The UK’s Financial Conduct Authority (FCA) revealed that it has launched investigations into 50 cryptocurrency companies over unlicensed operations.
According to The Telegraph Money, the agency also said it was looking into seven whistle-blowing reports from employees engaged in the cryptocurrency sector.
“The huge sums lost as a result of cryptocurrency prices falling this year will have triggered a rash of complaints to the FCA. Now that prices have collapsed, fraud is likely to be exposed, with greater pressure coming to bear on the FCA to ensure that this market can operate transparently and fairly,” said Andrew Jacobs, a partner at Moore Stephens.
In other news, Reuters reported that many cryptocurrency issuers are paying for positive coverage of their virtual coins.
For example, earlier this year, Ukrainian start-up Hacken paid Christopher Greene, host of Alternative Media Television — a YouTube channel — to review its coin in a video. Greene never revealed to his more than 500,000 subscribers, however, that he was being paid for the review, as well as subsequent mentions on Twitter.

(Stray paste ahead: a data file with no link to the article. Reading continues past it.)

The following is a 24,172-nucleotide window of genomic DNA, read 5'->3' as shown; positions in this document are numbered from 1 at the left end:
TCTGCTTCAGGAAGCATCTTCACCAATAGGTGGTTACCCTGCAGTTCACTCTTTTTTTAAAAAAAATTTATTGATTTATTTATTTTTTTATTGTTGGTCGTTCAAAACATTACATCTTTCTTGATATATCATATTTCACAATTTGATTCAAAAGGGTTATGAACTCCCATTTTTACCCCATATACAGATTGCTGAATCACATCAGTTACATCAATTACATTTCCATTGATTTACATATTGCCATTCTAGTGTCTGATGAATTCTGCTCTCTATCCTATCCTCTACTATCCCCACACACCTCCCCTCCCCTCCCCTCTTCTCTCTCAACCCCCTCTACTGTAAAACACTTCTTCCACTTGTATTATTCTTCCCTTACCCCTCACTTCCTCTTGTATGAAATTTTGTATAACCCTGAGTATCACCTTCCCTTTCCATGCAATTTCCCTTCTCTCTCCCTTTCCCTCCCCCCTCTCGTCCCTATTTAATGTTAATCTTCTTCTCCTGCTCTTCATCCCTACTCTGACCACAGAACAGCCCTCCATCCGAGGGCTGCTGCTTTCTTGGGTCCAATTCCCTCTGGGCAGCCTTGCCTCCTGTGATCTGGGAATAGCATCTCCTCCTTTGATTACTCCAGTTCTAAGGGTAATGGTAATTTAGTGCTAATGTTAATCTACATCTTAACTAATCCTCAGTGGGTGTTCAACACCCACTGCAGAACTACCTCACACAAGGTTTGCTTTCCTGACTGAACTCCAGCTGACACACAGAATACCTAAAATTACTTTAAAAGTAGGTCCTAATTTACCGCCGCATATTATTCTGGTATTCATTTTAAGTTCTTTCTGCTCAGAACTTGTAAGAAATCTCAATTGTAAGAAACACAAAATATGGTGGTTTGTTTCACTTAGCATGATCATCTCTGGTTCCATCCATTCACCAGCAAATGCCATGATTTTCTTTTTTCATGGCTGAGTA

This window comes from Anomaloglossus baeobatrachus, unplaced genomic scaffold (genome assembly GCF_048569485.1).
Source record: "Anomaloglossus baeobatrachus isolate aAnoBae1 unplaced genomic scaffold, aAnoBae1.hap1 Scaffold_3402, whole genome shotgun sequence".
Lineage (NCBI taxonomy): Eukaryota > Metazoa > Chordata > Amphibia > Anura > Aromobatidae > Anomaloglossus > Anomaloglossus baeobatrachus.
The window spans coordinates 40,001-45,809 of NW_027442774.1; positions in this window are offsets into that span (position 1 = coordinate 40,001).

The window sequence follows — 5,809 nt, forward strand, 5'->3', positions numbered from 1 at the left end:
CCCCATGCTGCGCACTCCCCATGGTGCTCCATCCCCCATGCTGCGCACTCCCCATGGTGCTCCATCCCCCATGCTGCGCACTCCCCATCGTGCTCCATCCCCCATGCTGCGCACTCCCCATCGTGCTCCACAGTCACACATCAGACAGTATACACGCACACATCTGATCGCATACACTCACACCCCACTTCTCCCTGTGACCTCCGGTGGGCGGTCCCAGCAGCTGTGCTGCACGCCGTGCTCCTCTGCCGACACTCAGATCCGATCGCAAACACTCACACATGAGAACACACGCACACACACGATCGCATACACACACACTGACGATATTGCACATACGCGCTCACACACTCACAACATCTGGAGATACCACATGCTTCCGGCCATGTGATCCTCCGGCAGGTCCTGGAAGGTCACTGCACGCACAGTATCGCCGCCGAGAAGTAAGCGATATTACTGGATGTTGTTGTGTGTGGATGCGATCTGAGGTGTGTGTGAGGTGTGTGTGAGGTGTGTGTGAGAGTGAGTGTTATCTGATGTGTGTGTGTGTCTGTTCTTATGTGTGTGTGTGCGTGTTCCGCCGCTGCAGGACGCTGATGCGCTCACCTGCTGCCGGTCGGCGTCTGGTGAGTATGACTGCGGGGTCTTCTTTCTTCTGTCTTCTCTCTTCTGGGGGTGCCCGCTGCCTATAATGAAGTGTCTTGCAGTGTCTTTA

In fact, hundreds of crypto “experts” have emerged over the past 18 months, ready to get paid for spreading the word on any of the more than 2,000 cryptocurrencies currently on the market.
“The main reason why so many inexperienced individuals invest in bad crypto projects is because they listen to advice from a so-called expert,” said Larry Cermak, head of analysis at cryptocurrency research and news website The Block. “They believe they can take this advice at face value even though it is often fraudulent, intentionally misleading or conflicted.”
And despite previous reports, Argentina will not be receiving thousands of Bitcoin ATMs (BATMs) by the end of 2019.
Last month it was reported that U.S.-based financial solutions firm Odyssey Group would be rolling out 150 Bitcoin-enabled ATMs in Argentina by the end of 2018, and over a thousand more machines by 2019.
But according to The Next Web, the launch is not happening right now. “The expected start date of the ATMs in Argentina was postponed,” CEO Sebastian Ponceliz wrote in an email.